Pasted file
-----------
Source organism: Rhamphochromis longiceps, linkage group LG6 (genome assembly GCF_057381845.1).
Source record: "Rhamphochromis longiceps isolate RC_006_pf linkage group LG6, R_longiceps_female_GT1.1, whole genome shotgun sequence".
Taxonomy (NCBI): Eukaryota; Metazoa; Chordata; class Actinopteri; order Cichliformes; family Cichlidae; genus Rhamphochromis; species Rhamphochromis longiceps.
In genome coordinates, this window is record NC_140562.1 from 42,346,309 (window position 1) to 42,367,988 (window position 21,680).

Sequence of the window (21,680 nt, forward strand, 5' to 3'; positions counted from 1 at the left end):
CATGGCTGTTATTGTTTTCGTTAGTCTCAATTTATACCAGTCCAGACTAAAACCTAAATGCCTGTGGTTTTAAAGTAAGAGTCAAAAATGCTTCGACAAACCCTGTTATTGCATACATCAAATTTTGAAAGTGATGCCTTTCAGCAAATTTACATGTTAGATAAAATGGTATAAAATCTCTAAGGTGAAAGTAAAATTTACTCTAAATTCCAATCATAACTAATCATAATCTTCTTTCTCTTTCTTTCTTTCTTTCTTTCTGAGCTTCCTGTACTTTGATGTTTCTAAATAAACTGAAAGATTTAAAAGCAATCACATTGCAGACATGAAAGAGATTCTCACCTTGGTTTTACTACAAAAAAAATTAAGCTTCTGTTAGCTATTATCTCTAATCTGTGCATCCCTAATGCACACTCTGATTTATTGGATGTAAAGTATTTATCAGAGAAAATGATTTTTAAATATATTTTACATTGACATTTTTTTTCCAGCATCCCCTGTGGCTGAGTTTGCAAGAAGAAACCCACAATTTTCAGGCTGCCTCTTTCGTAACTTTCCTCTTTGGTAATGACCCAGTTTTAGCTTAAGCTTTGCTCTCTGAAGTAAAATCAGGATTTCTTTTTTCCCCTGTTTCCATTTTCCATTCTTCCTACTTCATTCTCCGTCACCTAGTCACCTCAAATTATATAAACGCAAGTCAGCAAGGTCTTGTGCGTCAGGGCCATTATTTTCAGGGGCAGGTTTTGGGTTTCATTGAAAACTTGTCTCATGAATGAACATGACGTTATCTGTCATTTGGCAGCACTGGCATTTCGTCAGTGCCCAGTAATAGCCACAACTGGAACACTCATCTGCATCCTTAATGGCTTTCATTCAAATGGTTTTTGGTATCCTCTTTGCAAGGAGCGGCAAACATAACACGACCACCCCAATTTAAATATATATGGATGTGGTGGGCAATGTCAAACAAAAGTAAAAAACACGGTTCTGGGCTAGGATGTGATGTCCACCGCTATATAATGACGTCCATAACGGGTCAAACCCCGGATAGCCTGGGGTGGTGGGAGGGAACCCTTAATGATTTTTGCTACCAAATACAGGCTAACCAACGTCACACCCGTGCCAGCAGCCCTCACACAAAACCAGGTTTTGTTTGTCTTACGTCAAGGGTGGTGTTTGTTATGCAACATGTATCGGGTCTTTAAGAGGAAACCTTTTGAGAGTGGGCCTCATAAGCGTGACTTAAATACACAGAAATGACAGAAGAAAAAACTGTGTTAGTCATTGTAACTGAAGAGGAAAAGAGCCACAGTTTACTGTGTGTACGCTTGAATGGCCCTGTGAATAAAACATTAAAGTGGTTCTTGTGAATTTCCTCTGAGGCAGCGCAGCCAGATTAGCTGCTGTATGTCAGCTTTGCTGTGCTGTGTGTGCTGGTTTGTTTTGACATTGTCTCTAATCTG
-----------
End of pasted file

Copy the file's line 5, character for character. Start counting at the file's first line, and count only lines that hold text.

Sequence of the window (21,680 nt, forward strand, 5' to 3'; positions counted from 1 at the left end):